Sun Sentinel Editorial Board
In 2011, Gov. Rick Scott declared a statewide public health emergency to combat the pill-mill crisis that was killing seven people a day.
Six years later, Florida faces an even deadlier killer. This time it's heroin, which is killing 10 people a day.
As he did with Zika last summer, we urge the governor to recognize the heroin epidemic for what it is — a public health emergency in urgent need of greater funding, increased awareness and wider distribution of naloxone, a drug used to treat overdoses.
"There is no family, no race, no ethnicity, no income level this epidemic cannot touch — and no effective state bulwark in place to stop it," Senate Democratic Leader Oscar Braynon of Miami Gardens wrote in a letter to the governor.
Indeed, Marion County Commissioner Kathy Bryant — this year's president of the Florida Association of Counties — lost her brother, Daniel, to an overdose last July. She's not the only county commissioner who's lost someone to heroin, either. The association made addressing the opioid epidemic one of its top five priorities this year.
"People don't think it's people like you and me, and that's just not the case," says Bryant, of Ocala. "It's everywhere. It's one of those drugs that's extremely hard to get away from once you start it."
The association is seeking more money for mental health care and substance abuse, knowing addicts don't generally have insurance for treatment and families can afford only so much. They also want to ensure ambulances are stocked with naloxone, noting some South Florida fire departments can't afford it. And they seek tougher penalties for people who sell heroin, a good goal, though it's hard to believe tougher penalties will stop sales. Sure, longer sentences could keep dealers off the streets longer, but the painful truth is that addicts will find another supplier.
In other states that have declared public health emergencies, like Virginia, anyone can now obtain naloxone at pharmacies without a prescription, which lets families and friends be prepared to help people in the throes of an overdose. And Massachusetts released $20 million two years ago to get more addicts into treatment.
Sadly, the rise in heroin abuse is associated with the closure of the pain-pill clinics. Plus, heroin is increasingly compounded with fentanyl, a synthetic drug that can be lethal at low doses. Bad batches and uncertainty about potency are part of what's causing so many deaths.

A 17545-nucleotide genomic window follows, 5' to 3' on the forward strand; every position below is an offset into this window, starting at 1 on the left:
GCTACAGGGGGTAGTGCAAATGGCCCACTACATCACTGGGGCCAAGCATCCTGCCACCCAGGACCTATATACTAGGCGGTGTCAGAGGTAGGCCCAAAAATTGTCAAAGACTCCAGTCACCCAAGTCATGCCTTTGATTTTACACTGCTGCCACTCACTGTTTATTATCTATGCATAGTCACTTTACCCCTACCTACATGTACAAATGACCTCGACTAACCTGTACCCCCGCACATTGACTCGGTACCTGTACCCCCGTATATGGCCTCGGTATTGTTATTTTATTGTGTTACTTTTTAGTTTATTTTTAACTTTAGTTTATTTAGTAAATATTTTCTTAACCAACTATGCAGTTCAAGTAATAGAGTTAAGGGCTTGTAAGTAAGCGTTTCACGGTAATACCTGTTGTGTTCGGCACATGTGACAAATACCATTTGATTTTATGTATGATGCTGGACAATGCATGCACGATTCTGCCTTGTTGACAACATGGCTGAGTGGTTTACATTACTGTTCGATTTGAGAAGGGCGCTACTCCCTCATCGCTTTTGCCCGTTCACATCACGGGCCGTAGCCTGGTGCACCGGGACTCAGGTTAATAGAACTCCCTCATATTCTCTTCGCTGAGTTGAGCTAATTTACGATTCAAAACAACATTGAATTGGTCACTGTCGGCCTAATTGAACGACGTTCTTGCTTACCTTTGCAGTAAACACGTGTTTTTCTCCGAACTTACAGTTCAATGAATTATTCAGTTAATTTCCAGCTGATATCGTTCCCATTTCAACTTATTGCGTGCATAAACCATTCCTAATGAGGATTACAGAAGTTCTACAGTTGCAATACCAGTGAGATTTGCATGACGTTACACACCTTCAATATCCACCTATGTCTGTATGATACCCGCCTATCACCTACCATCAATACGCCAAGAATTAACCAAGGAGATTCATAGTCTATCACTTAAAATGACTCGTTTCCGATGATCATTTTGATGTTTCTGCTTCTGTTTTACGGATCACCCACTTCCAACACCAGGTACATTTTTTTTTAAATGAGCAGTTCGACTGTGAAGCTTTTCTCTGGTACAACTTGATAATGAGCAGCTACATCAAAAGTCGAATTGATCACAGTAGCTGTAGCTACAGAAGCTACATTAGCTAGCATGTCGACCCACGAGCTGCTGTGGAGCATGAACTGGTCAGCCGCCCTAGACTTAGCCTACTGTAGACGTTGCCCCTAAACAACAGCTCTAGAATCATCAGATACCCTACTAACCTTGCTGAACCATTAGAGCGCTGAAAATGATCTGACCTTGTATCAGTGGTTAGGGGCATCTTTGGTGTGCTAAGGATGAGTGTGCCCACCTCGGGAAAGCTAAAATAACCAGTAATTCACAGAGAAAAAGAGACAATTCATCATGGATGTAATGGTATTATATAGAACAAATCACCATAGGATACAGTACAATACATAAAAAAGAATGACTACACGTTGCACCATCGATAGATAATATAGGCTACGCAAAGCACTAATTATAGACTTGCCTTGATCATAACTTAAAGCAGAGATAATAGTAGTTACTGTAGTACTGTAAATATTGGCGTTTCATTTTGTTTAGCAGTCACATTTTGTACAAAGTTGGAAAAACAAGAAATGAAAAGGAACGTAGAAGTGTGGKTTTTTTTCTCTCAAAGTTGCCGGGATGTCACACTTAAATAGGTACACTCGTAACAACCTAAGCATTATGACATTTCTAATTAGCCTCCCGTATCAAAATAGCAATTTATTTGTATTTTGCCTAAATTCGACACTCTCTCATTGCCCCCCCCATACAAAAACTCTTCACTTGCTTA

Between 2013 and 2014, the Florida Medical Examiners Commission says deaths from heroin increased 124 percent. The next year, heroin deaths rose 80 percent. The trend shows no sign of ebbing.
Beyond the human toll, the costs are staggering.
The Palm Beach Post investigated the crisis and reports some stunning numbers:
• In the first nine months of 2015, Florida hospitals charged $1.1 billion for heroin-related visits, with many of those bills going unpaid.
• From 2010 to 2015, Florida hospitals charged $5.7 billion for heroin-related visits, including $2.1 billion to the state Medicaid program.
• In those same five years, hospitals charged $967 million for babies born addicted to heroin. Medicaid was the primary payer in almost all of those cases — $826 million.
Scott spokeswoman Lauren Schenone said in a statement that the administration is listening. Surgeon General Celeste Philip and Florida Department of Children and Families Secretary Mike Carroll are scheduled to meet with legislators "to hear their input on the subject." In Florida, the surgeon general is the person who formally calls a public health emergency.
State health officials should listen hard and make the obvious call. For not only is the heroin epidemic killing people, it's destroying families and leaving children without parents.
Schenone noted that Scott's proposed budget includes $4 million for the Florida Violent Crime and Drug Control Council, of which $2 million will "be provided for financial assistance to local law enforcement to conduct investigations related to heroin abuse."
That's not nearly enough money. It's expensive to treat addiction, wage public education campaigns and stock ambulances with emergency drugs.
These last few months, the governor has been waging the fight of his political life to secure $85 million in economic incentives to lure businesses to Florida.
Let us see equal tenacity in fighting for Florida families facing the consequences of addiction.
Let us see Attorney General Pam Bondi show the same muscle she used in fighting pill mills to fight the heroin epidemic.
Let the governor call the heroin epidemic what it is: a public health emergency.
And let Daniel's family — his sister and brothers, his three children, his parents, everyone — be the last to face the despair of this epidemic on their own.
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